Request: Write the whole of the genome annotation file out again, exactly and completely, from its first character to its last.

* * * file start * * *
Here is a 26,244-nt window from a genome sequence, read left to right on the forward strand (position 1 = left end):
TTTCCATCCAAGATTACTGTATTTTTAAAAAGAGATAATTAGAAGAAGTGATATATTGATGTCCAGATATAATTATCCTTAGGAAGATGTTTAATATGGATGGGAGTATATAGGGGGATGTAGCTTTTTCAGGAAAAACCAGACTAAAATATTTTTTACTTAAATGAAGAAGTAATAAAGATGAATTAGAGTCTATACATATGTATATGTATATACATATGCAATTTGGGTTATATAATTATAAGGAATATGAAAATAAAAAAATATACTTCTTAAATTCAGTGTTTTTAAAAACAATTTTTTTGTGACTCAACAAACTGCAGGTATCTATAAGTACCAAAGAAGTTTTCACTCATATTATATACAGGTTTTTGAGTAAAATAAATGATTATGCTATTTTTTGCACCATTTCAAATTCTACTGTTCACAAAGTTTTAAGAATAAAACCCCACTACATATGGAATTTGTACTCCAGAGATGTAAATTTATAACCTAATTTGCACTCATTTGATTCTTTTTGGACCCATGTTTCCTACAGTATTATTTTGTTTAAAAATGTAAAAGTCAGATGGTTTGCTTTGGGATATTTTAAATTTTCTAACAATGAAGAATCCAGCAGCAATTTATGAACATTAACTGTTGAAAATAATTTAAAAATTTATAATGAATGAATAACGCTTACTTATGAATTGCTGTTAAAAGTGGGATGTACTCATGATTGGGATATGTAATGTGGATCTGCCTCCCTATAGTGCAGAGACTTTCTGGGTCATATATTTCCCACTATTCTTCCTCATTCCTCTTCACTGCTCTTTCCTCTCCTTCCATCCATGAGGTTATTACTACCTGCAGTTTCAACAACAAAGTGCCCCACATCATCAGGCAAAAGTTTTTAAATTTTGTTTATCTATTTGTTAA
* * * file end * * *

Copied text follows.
Here is a 26,244-nt window from a genome sequence, read left to right on the forward strand (position 1 = left end):
TTTCCATCCAAGATTACTGTATTTTTAAAAAGAGATAATTAGAAGAAGTGATATATTGATGTCCAGATATAATTATCCTTAGGAAGATGTTTAATATGGATGGGAGTATATAGGGGGATGTAGCTTTTTCAGGAAAAACCAGACTAAAATATTTTTTACTTAAATGAAGAAGTAATAAAGATGAATTAGAGTCTATACATATGTATATGTATATACATATGCAATTTGGGTTATATAATTATAAGGAATATGAAAATAAAAAAATATACTTCTTAAATTCAGTGTTTTTAAAAACAATTTTTTTGTGACTCAACAAACTGCAGGTATCTATAAGTACCAAAGAAGTTTTCACTCATATTATATACAGGTTTTTGAGTAAAATAAATGATTATGCTATTTTTTGCACCATTTCAAATTCTACTGTTCACAAAGTTTTAAGAATAAAACCCCACTACATATGGAATTTGTACTCCAGAGATGTAAATTTATAACCTAATTTGCACTCATTTGATTCTTTTTGGACCCATGTTTCCTACAGTATTATTTTGTTTAAAAATGTAAAAGTCAGATGGTTTGCTTTGGGATATTTTAAATTTTCTAACAATGAAGAATCCAGCAGCAATTTATGAACATTAACTGTTGAAAATAATTTAAAAATTTATAATGAATGAATAACGCTTACTTATGAATTGCTGTTAAAAGTGGGATGTACTCATGATTGGGATATGTAATGTGGATCTGCCTCCCTATAGTGCAGAGACTTTCTGGGTCATATATTTCCCACTATTCTTCCTCATTCCTCTTCACTGCTCTTTCCTCTCCTTCCATCCATGAGGTTATTACTACCTGCAGTTTCAACAACAAAGTGCCCCACATCATCAGGCAAAAGTTTTTAAATTTTGTTTATCTATTTGTTAA